11.
American Journal of Public Health ; 112(8):1089-1091, 2022.
Article in English | ProQuest Central | ID: covidwho-1958134

ABSTRACT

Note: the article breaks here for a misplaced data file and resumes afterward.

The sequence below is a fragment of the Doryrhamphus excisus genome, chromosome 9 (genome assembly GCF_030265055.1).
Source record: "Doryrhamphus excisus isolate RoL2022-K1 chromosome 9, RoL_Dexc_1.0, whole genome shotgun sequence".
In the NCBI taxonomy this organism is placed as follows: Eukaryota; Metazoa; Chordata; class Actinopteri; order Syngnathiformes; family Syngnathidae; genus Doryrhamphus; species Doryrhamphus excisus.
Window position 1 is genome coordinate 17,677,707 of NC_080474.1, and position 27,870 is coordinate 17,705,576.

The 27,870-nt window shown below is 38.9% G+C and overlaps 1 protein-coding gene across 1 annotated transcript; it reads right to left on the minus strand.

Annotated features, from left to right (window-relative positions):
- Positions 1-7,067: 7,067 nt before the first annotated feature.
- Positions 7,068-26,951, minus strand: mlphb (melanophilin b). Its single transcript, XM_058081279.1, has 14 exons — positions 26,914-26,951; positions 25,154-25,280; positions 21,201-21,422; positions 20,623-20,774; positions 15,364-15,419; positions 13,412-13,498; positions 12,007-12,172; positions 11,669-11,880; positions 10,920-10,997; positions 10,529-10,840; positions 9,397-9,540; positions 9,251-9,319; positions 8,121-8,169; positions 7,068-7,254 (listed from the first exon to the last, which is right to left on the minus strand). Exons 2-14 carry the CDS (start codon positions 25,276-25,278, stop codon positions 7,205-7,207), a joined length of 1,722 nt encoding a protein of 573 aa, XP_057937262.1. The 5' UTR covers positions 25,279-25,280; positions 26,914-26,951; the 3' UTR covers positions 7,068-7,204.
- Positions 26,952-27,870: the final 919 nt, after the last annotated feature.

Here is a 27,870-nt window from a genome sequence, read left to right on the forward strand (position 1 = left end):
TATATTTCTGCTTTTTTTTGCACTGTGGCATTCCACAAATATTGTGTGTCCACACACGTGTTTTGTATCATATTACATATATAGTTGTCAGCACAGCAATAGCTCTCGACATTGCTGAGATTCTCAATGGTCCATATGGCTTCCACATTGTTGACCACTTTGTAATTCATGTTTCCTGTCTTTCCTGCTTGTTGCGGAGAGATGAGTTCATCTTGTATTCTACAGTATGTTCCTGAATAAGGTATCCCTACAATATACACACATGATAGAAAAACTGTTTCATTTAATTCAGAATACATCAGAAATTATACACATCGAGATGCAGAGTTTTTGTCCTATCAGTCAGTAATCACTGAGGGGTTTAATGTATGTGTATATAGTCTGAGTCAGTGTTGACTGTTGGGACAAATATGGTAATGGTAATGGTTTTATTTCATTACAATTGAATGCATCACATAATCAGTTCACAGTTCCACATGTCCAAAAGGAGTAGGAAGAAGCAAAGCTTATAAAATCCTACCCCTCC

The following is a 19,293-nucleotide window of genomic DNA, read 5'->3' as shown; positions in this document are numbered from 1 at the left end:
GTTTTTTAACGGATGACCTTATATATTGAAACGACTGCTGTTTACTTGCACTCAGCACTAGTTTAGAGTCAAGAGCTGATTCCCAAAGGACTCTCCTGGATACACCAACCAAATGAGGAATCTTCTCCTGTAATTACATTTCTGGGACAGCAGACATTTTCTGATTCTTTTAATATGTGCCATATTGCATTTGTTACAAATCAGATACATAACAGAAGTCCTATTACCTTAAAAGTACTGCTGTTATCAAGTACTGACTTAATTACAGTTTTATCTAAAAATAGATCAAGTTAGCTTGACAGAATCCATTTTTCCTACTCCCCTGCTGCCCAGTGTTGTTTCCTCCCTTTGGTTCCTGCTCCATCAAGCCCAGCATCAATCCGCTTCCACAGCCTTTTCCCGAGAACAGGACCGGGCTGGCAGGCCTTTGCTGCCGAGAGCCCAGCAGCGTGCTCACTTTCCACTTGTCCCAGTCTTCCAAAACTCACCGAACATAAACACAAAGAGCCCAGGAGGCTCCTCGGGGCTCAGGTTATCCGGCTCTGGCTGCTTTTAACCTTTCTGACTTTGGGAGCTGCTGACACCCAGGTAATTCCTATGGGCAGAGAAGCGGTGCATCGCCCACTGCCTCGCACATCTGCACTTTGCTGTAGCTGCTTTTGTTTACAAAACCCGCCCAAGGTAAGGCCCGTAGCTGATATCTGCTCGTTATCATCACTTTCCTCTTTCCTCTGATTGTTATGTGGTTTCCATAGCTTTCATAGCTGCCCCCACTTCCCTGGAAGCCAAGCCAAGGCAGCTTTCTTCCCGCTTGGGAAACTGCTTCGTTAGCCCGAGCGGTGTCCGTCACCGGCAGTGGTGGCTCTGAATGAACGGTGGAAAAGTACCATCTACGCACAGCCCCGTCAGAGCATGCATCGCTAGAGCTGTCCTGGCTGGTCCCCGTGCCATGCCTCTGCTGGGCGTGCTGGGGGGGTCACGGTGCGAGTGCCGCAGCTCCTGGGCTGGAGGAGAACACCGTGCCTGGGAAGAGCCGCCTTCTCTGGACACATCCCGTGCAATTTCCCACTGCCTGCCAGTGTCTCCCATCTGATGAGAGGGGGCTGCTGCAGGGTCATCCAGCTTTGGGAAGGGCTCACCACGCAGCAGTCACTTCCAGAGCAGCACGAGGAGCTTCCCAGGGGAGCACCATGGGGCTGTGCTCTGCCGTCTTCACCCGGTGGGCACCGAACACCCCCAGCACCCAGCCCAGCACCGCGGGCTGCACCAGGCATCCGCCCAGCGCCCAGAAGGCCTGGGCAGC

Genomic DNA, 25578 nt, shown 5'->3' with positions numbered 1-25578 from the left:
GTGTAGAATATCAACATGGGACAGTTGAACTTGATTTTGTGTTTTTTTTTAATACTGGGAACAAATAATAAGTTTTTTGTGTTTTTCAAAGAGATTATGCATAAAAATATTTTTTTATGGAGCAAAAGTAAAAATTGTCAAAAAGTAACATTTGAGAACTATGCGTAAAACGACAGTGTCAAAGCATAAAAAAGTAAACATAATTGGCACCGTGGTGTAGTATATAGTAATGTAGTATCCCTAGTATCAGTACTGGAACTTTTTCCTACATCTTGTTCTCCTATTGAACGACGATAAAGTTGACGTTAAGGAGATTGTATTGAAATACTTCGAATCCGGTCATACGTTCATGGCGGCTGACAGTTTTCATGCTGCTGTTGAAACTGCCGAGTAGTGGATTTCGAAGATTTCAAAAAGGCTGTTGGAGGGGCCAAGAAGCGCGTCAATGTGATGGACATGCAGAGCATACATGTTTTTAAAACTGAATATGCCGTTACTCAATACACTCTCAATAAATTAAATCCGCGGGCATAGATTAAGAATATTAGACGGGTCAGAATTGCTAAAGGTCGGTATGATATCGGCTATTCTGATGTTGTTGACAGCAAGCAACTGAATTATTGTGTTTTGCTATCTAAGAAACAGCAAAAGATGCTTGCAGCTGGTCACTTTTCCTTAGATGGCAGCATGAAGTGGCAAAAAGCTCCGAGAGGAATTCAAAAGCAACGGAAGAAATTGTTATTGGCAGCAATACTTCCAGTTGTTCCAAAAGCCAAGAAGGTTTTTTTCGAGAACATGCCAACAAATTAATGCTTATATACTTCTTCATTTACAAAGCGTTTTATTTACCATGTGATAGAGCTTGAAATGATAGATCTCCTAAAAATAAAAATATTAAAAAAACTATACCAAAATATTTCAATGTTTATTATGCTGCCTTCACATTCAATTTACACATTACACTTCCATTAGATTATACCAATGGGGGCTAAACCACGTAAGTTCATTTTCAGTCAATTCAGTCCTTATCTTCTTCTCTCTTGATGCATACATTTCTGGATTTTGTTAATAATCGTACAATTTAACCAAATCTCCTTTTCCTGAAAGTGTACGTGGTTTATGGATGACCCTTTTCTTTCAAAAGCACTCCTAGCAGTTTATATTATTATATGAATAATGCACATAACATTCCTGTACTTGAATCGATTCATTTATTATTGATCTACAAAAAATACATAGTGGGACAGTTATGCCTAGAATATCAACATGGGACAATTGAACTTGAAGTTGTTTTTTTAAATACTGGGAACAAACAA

t is well established that socioeconomic and demographic factors, such as race and ethnicity, income, and education, are independently linked to health disparities.1 Tools that combine multiple socioeconomic and demographic variables into an overall rank, such as the Centers for Disease Control and Prevention (CDC)/Agency for Toxic Substances and Disease Registry (ATSDR) Social Vulnerability Index (SVI), provide a quantitative framework that can be used by policymakers to identify communities that have higher overall social vulnerability with regard to disparate health outcomes and living conditions across multiple factors, and to develop targeted interventions.2 Historically, the SVI and similar frameworks have been crafted for emergency preparedness and response and used for study and practice in more extreme natural and human-caused disaster scenarios. Over the years, the SVI has been used for public health research and practice, communications, and accessibility planning, and to target geographically specific interventions related to natural disasters such as flooding and hurricanes,3, human-caused events such as chemical spills,2 and disease outbreaks like the recent COVID-19 pandemic.4 However, addressing issues of health inequity attributable to environmental injustice is imperative, and should not be restricted to alleviating the impact of event-specific hazards. Environmental injustice in the built environment is often associated with the disproportionate placement of hazardous and industrial sites and polluting transportation infrastructure in socially vulnerable neighborhoods,5 where residents often lack the social or economic capital to influence policy decisions.6 Although existing research links housing and health equity,7 the impact of poor housing conditions and household exposures to lead, pests, and indoor air pollutants on the health and well-being of socially vulnerable populations is an important and often overlooked aspect of environmental injustice.7,8 The Environmental Protection Agency's definition of environmental justice is all-encompassing and espouses the idea that environmental justice is only achieved when "everyone enjoys: The SVI has already been used outside the realm of disaster management to better characterize obesity10 and physical fitness.11 Hollar et al. set a new precedent for the value it may bring to the environmental justice sector, and additional research should be done to understand its utility in identifying communities that may be more likely to experience other socially linked conditions associated with environmental injustice, such as routine exposure to indoor and outdoor environmental pollutants, chronic disease burden, poor working conditions, lack of greenspace, and other issues with the built environment, in addition to housing conditions.